“Calcium is a mineral that is most essential for bone health – with 99% of the calcium in the body contained within our teeth and bones. It is also vital for critical bodily functions, such as muscle contraction. When our bodies do not have enough calcium for critical bodily functions, it will take calcium from our bones, causing even further loss in bone density,” warned pharmacist Bright Kupa of Medipost Pharmacy.
“Our bodies cannot produce calcium, so dietary sources are very important. These include milk and dairy products and certain vegetables like broccoli and soybeans. To build and maintain our bone strength, we need enough of this mineral in combination with vitamin D and plenty of weight-bearing exercise, for example walking.”
Adequate calcium intake to aim for per day is specific for different age groups and genders, with a recommended supplementation range from 500-1 200mg per day. A recommended amount of vitamin D supplementation for adults is generally between 400 IU and 1 000 IU per day. Kupa cautioned that taking too much of these minerals and vitamins can cause side effects, which is why it’s important to discuss with patients.
“Vitamin D assists with the absorption of calcium from the food you eat. With exposure to sunlight, the body can produce vitamin D, but dietary sources are also important. Without these vital nutritional building blocks, our bones will not grow strong. In children, this can lead to serious disorders such as rickets, where the bones are soft and weakened.”
“Patients with autoimmune disorders like rheumatoid arthritis, lupus, and multiple sclerosis, and certain gastrointestinal disorders are more at risk for developing osteoporosis. A family history of osteoporosis, low body weight, and multiple pregnancies are also risk factors,” said Kupa.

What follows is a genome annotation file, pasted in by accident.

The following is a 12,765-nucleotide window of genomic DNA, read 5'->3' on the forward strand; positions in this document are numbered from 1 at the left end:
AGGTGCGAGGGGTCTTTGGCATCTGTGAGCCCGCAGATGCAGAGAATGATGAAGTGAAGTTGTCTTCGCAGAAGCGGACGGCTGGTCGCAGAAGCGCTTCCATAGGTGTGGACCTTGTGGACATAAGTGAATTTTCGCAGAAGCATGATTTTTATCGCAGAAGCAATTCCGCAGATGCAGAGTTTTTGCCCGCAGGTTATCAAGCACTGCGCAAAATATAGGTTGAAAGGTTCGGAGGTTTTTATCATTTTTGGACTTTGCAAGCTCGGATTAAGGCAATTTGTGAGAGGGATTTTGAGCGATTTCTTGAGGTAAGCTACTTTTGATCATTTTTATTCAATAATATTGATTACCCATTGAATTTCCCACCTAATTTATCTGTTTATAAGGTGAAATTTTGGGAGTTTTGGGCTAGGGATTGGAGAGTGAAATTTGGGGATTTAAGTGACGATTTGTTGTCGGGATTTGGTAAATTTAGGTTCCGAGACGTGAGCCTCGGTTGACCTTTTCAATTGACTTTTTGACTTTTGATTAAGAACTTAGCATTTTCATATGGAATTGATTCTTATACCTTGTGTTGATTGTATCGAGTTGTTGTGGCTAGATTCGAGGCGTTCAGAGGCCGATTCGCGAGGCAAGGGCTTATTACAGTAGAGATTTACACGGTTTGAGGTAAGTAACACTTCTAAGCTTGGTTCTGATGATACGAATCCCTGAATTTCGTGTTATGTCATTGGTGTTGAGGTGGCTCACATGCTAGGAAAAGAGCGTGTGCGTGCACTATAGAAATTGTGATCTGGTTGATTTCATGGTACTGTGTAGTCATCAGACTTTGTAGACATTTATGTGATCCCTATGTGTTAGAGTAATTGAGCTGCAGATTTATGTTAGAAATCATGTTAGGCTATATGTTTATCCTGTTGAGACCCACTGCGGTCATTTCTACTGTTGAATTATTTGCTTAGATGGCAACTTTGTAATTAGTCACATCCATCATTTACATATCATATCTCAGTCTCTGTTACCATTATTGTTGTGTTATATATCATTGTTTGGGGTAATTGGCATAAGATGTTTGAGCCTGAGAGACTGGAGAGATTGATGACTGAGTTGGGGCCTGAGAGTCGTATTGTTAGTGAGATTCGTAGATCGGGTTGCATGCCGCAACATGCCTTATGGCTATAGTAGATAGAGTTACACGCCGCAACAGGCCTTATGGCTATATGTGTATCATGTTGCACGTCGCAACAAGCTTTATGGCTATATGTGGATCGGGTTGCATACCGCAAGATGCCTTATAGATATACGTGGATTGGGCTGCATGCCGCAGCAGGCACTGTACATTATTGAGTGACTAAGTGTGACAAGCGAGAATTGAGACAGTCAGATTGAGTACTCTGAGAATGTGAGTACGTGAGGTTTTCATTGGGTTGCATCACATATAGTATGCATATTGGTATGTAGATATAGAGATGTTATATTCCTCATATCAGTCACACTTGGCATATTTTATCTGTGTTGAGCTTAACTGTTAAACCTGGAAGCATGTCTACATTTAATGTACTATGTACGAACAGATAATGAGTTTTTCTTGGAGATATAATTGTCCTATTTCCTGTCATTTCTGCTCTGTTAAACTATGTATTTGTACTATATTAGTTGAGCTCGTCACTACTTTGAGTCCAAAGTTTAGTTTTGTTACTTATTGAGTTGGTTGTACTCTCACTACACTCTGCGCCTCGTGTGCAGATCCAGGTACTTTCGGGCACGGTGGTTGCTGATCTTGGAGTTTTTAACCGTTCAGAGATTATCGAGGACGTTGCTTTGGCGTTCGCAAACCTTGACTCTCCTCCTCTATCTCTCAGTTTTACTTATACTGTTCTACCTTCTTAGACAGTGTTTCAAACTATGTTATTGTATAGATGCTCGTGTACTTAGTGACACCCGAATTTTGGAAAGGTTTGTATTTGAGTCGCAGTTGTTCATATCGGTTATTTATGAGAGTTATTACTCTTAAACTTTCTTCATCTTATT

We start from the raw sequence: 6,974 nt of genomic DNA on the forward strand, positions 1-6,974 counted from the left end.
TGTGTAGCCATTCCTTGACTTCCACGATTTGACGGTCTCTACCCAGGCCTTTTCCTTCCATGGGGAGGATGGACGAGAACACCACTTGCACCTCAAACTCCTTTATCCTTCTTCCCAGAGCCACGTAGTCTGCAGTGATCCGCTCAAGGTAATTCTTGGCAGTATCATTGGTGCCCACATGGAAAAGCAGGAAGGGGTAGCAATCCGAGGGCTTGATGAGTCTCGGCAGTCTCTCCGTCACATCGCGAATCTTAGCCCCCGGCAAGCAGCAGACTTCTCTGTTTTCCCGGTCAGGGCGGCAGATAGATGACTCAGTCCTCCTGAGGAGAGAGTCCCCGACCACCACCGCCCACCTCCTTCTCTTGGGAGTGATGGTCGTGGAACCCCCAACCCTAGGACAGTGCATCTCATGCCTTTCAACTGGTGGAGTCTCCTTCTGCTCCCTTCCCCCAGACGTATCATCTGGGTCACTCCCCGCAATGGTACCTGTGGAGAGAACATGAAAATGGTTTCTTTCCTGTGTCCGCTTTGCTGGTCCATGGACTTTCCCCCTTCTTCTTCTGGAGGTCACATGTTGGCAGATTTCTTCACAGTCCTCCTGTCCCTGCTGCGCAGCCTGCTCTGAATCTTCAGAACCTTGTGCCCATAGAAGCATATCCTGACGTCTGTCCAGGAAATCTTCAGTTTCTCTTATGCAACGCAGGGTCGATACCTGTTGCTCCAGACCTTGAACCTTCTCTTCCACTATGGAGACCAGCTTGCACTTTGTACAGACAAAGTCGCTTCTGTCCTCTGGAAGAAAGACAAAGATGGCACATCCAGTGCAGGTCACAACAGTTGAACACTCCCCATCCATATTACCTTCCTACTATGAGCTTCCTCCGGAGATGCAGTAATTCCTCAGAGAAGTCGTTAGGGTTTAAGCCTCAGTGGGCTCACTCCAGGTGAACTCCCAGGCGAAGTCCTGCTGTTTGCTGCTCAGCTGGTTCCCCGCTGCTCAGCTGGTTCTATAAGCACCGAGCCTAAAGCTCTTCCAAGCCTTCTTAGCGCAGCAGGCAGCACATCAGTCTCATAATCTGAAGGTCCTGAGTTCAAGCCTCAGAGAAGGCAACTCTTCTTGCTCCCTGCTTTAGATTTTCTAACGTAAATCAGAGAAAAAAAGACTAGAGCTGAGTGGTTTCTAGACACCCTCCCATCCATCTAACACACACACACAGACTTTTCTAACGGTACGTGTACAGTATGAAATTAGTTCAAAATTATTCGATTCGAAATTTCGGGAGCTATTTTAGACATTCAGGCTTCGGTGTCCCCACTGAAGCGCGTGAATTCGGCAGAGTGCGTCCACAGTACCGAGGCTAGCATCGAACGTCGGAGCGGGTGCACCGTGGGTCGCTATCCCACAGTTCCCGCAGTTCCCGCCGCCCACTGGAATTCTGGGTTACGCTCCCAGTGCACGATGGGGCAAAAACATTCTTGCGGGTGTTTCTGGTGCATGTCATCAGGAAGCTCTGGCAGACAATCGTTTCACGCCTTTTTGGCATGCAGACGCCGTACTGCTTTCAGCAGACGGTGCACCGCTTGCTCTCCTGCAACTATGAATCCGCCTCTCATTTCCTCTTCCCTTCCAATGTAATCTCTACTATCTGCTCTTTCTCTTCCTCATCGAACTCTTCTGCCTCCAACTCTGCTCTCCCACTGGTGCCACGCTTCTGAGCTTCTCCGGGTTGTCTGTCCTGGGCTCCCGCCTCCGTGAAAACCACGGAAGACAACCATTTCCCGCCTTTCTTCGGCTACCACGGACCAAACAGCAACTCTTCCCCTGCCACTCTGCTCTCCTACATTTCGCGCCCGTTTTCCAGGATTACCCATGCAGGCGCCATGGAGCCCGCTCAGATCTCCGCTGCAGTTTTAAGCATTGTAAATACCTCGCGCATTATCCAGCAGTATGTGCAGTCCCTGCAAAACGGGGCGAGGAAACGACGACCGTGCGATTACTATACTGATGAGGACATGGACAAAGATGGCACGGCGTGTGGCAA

“Regular use of certain medications, including aluminium antacids and corticosteroids, can also predispose a person to osteoporosis,” said Kupa. This is why it’s important to discuss medicines, including those available without a prescription, with patients.
“I recommend combination products containing calcium and vitamin D to make it simpler to meet the body’s requirements,” he said. “Supplements should be taken with meals as this helps with absorption, although some foods, such as spinach and wholegrain cereals, can block calcium absorption so supplements should be taken at least two hours apart from eating these foods. Also avoid taking antacids containing aluminium with these supplements,” he said.
“As primary osteoporosis is often related to menopausal oestrogen loss and ageing, chronic supplements are mostly advised for women past childbearing age and older men. Pregnant women are sometimes prescribed calcium carbonate 500mg to ensure they have enough calcium for their baby's healthy development and to maintain their own bone strength.”